The Abutilon group contains around 150 varieties of small trees or shrubs which are not always totally hardy. Some varieties have variegated foliage which are Maple-like foliage, which has led to their common name of 'Flowering Maples'. Personally I believe the only resemblance is to the Acer Grisium, but thats me.
Abutilon plants or flowering maples are one of a few types of shrubs that can be pruned at any time during their active growing season. Abutilon's are quick to start to re-grow and subsequently flower.
The versatility of the Abutilon means you can simply prune it as and when required. In particularly prune after the winter damage where branches can be snapped or broken by high winds and / or heavy snow. This is best done in early spring when most types can be cut back quite hard. This will encourage strong growth in the spring which will soon regain its original height.
If a hard prune is required, the best time to preform this is early spring.
The Nature of the Abutilon is that it spreads, it can be double its width to its height, therefore it will need pruning regulary.
It would be easy to say, just take the hedge trimmers to it and you will be fine. Sorry to say, it needs a little more finess than that. If it is not pruned correctly, it can cause die back and the flowers wont flourish the next season. The best tools for the job are the trusted secateurs.
Its lateral soft wood branches can be lengthy and can be pruned back almost to the main stem. Trace it back to the main stem, approximately 6 inches away from the stem you will find the first leaf / node, make a cut just after the leaf / node or after any leaf along the line, depending upon how much you want to trim it down. In the growing season avoid big pruning sessions, only trim it back 25% to 30%, you do not want to weaken the plant before winter. If you just cut it back willy nilly, you may find you have cut too much off and there may not be a live node left on the branches. This will not encourage new growth as there is nothing there, this will probably cause die back.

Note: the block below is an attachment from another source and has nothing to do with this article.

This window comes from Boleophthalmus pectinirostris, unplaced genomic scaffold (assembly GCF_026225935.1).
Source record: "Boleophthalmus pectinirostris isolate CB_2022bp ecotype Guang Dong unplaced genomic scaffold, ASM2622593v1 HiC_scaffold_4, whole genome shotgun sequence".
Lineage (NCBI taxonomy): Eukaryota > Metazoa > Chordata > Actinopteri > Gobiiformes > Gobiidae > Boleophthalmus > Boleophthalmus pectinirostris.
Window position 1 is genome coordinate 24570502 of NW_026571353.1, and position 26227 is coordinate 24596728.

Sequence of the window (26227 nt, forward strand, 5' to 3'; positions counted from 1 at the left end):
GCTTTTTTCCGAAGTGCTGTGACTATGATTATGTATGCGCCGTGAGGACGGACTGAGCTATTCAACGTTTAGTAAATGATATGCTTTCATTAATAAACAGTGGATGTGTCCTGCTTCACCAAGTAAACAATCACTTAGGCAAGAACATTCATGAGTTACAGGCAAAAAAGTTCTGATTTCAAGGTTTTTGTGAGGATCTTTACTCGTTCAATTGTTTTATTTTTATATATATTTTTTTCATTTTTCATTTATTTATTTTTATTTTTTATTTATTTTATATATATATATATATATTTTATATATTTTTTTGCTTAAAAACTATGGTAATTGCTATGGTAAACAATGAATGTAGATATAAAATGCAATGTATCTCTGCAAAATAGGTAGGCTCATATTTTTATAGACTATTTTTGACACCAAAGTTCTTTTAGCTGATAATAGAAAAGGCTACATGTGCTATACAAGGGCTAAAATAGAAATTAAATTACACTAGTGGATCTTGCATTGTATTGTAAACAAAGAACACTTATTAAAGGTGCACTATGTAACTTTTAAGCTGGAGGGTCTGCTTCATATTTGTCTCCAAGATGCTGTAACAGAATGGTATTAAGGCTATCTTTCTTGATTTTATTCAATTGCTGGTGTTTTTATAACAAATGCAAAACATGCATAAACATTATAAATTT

This is a very happy plant if you keep it happy.
If grown as a patio pot plant, and taken into protective care for the winter, the Abutilon can be pruned to shape either as a shrub or a single stem 'feathered' specimen.
For a single stem mini-tree, either prune off the laterals - AFTER regrowth has started in spring, or prune back all laterals to within 6in of the main central stem or trunk. This will encourage growths which can then be attractively trimmed into a narrow pyramid - especially effective for the variegated foliage types.
The same single-stem treatment can be applied when Abutilons are grown as houseplant or conservatory speciments.
Wall grown Abutilons such as Abutilon megapotamicum should be pruned in early spring. This is best done by pruning wayward branches back to a main framework.
Larger shrub type Abutilons such as the semi evergreen Abutilon suntense should be pruned in the main to tidy the winter damaged branches which are apt to break under the weight of snow - or in heavy winds (Not the best situation for growing them)
Cornus alba, stolonifera and sanguinea